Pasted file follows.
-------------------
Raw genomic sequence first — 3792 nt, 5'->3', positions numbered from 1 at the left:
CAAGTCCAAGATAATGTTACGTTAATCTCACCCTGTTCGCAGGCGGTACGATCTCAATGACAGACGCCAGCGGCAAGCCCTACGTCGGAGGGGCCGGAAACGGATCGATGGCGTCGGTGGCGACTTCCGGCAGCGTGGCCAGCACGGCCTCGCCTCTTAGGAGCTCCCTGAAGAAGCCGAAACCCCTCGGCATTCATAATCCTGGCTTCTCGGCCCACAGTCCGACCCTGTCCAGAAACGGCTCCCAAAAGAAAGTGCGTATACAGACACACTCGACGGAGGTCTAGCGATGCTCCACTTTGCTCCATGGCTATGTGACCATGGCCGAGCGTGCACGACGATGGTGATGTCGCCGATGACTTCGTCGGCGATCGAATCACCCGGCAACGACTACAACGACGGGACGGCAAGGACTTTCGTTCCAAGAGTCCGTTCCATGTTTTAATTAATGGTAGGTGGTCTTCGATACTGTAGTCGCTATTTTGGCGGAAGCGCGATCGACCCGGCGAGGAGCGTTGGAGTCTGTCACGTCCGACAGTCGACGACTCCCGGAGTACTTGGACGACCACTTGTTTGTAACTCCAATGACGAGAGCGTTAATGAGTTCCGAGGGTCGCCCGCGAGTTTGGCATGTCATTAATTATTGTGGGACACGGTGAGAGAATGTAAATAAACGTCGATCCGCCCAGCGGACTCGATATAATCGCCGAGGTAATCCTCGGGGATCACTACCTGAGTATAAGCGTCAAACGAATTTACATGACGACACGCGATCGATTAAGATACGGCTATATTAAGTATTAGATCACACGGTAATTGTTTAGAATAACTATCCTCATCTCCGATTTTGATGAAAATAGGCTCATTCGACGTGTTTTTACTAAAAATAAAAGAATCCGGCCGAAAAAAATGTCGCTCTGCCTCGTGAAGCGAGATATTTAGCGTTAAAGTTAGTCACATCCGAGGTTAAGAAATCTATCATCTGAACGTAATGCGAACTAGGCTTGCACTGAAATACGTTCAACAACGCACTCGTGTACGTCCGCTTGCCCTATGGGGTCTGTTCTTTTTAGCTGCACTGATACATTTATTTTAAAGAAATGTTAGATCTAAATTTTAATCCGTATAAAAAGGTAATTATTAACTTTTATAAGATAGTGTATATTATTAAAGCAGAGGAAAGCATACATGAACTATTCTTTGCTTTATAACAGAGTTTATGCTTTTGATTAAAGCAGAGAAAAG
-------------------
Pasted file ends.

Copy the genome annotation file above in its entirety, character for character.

Raw genomic sequence first — 3792 nt, 5'->3', positions numbered from 1 at the left:
CAAGTCCAAGATAATGTTACGTTAATCTCACCCTGTTCGCAGGCGGTACGATCTCAATGACAGACGCCAGCGGCAAGCCCTACGTCGGAGGGGCCGGAAACGGATCGATGGCGTCGGTGGCGACTTCCGGCAGCGTGGCCAGCACGGCCTCGCCTCTTAGGAGCTCCCTGAAGAAGCCGAAACCCCTCGGCATTCATAATCCTGGCTTCTCGGCCCACAGTCCGACCCTGTCCAGAAACGGCTCCCAAAAGAAAGTGCGTATACAGACACACTCGACGGAGGTCTAGCGATGCTCCACTTTGCTCCATGGCTATGTGACCATGGCCGAGCGTGCACGACGATGGTGATGTCGCCGATGACTTCGTCGGCGATCGAATCACCCGGCAACGACTACAACGACGGGACGGCAAGGACTTTCGTTCCAAGAGTCCGTTCCATGTTTTAATTAATGGTAGGTGGTCTTCGATACTGTAGTCGCTATTTTGGCGGAAGCGCGATCGACCCGGCGAGGAGCGTTGGAGTCTGTCACGTCCGACAGTCGACGACTCCCGGAGTACTTGGACGACCACTTGTTTGTAACTCCAATGACGAGAGCGTTAATGAGTTCCGAGGGTCGCCCGCGAGTTTGGCATGTCATTAATTATTGTGGGACACGGTGAGAGAATGTAAATAAACGTCGATCCGCCCAGCGGACTCGATATAATCGCCGAGGTAATCCTCGGGGATCACTACCTGAGTATAAGCGTCAAACGAATTTACATGACGACACGCGATCGATTAAGATACGGCTATATTAAGTATTAGATCACACGGTAATTGTTTAGAATAACTATCCTCATCTCCGATTTTGATGAAAATAGGCTCATTCGACGTGTTTTTACTAAAAATAAAAGAATCCGGCCGAAAAAAATGTCGCTCTGCCTCGTGAAGCGAGATATTTAGCGTTAAAGTTAGTCACATCCGAGGTTAAGAAATCTATCATCTGAACGTAATGCGAACTAGGCTTGCACTGAAATACGTTCAACAACGCACTCGTGTACGTCCGCTTGCCCTATGGGGTCTGTTCTTTTTAGCTGCACTGATACATTTATTTTAAAGAAATGTTAGATCTAAATTTTAATCCGTATAAAAAGGTAATTATTAACTTTTATAAGATAGTGTATATTATTAAAGCAGAGGAAAGCATACATGAACTATTCTTTGCTTTATAACAGAGTTTATGCTTTTGATTAAAGCAGAGAAAAG